David Ford Sings the Blues

Here’s the situation. It was somewhere in the vicinity of St. Valentines Day, 2008, and we’re patiently waiting for the headline act to come on stage at Webster Hall in NYC. A guy got up on stage, barely visible in the dim blue spotlight haze, wisps of remnant fog machine smoke, made to approximate the feel of the smoky bars of old. He had the feel about him of a depression era dust bowl transient, or possibly a post war down on his luck door to door salesman. Baggy trousers, worn jacket and tie, a rustic derby style hat and shoes to match, with a three days old scraggly beard; all the markings of a man down on his luck and on the move.
“Who is this guy, and what’s he doing on stage? Is he a homeless man just in from off the street? Is he just one of the roadies tuning up for the main event (a sold out performance from Ingrid Michaelson, in support of her new album, Girls and Boys)? Or is he another opening act?”
These are all things that ran through our minds since nobody in the crowd knew what was going on. We had already sat through a set of completely forgettable music by some guy I couldn’t begin to remember, and nobody had said anything about another opening gig. We were getting antsy and were afraid that we would have to stand through another crappy set by another forgettable singer.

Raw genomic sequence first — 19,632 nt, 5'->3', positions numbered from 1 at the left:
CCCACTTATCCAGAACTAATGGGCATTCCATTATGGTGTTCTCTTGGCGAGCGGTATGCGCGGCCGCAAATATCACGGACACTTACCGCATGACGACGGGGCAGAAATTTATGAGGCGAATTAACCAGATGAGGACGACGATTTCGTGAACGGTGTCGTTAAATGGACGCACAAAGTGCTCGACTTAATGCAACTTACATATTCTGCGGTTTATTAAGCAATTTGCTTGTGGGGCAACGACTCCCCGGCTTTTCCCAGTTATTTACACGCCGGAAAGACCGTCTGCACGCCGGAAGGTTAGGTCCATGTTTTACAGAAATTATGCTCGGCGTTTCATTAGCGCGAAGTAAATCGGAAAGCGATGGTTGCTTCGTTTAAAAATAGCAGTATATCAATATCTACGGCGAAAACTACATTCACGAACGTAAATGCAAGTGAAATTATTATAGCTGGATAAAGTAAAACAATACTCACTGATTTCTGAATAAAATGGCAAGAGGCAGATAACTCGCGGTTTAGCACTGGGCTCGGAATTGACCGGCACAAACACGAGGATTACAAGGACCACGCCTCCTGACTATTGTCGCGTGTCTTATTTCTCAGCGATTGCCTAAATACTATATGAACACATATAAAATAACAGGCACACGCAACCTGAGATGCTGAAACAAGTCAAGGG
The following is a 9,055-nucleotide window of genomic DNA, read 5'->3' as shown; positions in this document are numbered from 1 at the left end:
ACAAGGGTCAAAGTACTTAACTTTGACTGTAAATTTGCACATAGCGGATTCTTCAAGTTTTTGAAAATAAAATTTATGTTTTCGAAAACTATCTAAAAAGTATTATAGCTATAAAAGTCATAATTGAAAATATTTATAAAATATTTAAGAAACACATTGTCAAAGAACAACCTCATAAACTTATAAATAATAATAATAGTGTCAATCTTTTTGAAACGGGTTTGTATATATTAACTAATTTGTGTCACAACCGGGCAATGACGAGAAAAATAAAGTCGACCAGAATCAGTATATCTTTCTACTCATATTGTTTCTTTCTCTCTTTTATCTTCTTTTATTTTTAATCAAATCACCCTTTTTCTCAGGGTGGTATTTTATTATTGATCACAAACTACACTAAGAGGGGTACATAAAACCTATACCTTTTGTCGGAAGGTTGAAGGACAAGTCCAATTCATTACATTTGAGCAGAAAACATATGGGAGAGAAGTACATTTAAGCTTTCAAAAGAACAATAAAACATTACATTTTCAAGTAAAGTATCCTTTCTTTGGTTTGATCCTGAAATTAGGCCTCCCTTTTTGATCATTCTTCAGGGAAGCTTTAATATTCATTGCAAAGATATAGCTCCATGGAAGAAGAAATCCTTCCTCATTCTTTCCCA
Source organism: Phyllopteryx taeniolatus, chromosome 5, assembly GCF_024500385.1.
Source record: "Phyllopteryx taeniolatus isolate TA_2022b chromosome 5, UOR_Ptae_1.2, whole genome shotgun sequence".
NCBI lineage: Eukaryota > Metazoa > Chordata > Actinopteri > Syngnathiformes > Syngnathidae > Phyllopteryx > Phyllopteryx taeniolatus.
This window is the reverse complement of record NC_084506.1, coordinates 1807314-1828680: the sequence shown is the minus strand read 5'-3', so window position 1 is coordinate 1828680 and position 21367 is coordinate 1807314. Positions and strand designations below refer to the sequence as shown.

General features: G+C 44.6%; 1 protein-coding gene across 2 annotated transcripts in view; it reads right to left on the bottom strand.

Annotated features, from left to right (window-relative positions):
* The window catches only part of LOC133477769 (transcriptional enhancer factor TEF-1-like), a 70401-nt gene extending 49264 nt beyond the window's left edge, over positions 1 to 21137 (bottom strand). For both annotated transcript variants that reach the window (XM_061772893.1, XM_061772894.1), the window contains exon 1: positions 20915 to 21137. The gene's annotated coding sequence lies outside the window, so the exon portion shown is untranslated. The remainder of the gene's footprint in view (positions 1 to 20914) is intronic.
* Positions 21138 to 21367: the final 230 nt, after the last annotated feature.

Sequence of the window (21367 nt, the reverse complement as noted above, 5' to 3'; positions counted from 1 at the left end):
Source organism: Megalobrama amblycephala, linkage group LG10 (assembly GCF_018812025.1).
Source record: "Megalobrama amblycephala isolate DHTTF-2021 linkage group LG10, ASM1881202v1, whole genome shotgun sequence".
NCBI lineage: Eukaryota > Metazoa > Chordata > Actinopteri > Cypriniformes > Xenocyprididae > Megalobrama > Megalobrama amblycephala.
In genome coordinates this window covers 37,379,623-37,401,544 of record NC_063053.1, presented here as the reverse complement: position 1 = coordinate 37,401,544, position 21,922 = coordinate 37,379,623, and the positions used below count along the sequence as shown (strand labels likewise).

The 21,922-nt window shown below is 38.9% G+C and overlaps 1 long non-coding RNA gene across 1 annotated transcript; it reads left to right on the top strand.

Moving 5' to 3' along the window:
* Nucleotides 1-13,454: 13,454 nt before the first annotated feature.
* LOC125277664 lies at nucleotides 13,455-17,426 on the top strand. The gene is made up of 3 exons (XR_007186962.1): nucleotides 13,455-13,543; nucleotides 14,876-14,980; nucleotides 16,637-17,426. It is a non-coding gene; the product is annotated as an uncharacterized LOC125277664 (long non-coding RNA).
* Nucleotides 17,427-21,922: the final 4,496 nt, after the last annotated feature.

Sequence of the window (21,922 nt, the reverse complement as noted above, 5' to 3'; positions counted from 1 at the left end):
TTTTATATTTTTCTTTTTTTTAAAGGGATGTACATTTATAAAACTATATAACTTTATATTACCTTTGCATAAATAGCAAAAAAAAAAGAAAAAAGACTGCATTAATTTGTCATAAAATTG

In short order all our fears were vaporized, because the thing we all didn’t know is what a dynamic treat we all were in for when the aforementioned guy on stage started humming into his old timey style, vintage looking radio microphone.
He started softly, almost imperceptible at first, “Hmmmm, hmm, hmmmmm,” then just as soon as we got that into our heads, he stopped, but the humming kept on going in the background. Then he started shaking a maraca into the microphone, “Chukka, chaa, chukka, chaa,” and just then he stopped, but again, the humming and shaking kept going. Next he bonged on the small piano, “bong………Be Bong,” and stopped, now all three playing over and over. Now he starts with an, “Ohhhh, oh, ohhhhhh,” and begins playing a melody on the piano, sounding like an old music box (a prop he would use in later performances). These sounds all layer on top of each other, every measure adding something new till he starts singing, “I never treated you so mean, like that’s a reason…. to be proud,” the opening line to David Ford’s opening single, “Go To Hell.”